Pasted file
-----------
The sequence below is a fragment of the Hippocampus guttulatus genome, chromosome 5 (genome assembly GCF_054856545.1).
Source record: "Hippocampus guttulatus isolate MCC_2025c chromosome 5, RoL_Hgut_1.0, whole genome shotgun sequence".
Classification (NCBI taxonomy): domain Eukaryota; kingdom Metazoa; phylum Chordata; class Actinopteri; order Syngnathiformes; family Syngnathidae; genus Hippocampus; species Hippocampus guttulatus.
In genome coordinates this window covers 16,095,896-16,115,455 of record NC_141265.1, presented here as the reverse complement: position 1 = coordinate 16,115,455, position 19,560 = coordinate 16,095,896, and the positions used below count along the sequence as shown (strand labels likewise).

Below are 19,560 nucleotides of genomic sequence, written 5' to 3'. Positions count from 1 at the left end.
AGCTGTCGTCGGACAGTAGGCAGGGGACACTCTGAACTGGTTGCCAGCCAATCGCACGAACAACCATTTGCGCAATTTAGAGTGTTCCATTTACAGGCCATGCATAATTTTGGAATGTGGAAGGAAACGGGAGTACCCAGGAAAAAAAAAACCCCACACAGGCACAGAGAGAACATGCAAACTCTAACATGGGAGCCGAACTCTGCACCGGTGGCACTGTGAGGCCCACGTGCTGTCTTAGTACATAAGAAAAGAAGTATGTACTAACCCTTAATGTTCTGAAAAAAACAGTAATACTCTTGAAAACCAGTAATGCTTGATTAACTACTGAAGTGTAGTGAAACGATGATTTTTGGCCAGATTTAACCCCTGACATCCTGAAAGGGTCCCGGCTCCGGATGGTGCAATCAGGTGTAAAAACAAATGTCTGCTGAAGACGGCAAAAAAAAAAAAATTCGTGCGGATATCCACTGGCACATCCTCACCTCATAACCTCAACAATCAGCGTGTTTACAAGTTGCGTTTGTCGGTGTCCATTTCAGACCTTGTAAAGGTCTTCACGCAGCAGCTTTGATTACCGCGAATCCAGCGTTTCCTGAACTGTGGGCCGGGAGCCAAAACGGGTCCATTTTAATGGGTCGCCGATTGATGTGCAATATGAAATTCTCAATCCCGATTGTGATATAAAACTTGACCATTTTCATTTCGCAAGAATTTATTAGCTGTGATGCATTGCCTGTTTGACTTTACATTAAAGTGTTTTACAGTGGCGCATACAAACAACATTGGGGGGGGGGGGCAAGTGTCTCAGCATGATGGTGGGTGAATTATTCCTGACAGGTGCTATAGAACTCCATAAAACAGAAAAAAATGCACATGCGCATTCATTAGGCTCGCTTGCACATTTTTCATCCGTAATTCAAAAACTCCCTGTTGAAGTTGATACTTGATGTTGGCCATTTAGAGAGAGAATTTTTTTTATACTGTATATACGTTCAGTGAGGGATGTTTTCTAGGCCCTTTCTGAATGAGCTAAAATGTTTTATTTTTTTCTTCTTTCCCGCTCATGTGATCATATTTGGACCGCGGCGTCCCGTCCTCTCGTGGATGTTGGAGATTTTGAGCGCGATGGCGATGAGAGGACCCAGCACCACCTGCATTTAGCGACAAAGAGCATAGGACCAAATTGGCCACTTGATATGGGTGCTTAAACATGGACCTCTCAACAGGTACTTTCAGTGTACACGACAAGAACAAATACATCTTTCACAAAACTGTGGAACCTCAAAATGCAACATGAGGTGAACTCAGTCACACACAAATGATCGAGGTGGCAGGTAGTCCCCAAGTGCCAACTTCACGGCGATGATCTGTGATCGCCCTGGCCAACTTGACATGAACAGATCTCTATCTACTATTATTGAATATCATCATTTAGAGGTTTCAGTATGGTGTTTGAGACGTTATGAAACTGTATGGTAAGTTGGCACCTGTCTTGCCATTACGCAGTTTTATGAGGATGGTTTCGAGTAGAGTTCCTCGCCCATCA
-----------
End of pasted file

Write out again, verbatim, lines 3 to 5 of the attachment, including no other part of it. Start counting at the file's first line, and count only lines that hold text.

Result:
Classification (NCBI taxonomy): domain Eukaryota; kingdom Metazoa; phylum Chordata; class Actinopteri; order Syngnathiformes; family Syngnathidae; genus Hippocampus; species Hippocampus guttulatus.
In genome coordinates this window covers 16,095,896-16,115,455 of record NC_141265.1, presented here as the reverse complement: position 1 = coordinate 16,115,455, position 19,560 = coordinate 16,095,896, and the positions used below count along the sequence as shown (strand labels likewise).

Below are 19,560 nucleotides of genomic sequence, written 5' to 3'. Positions count from 1 at the left end.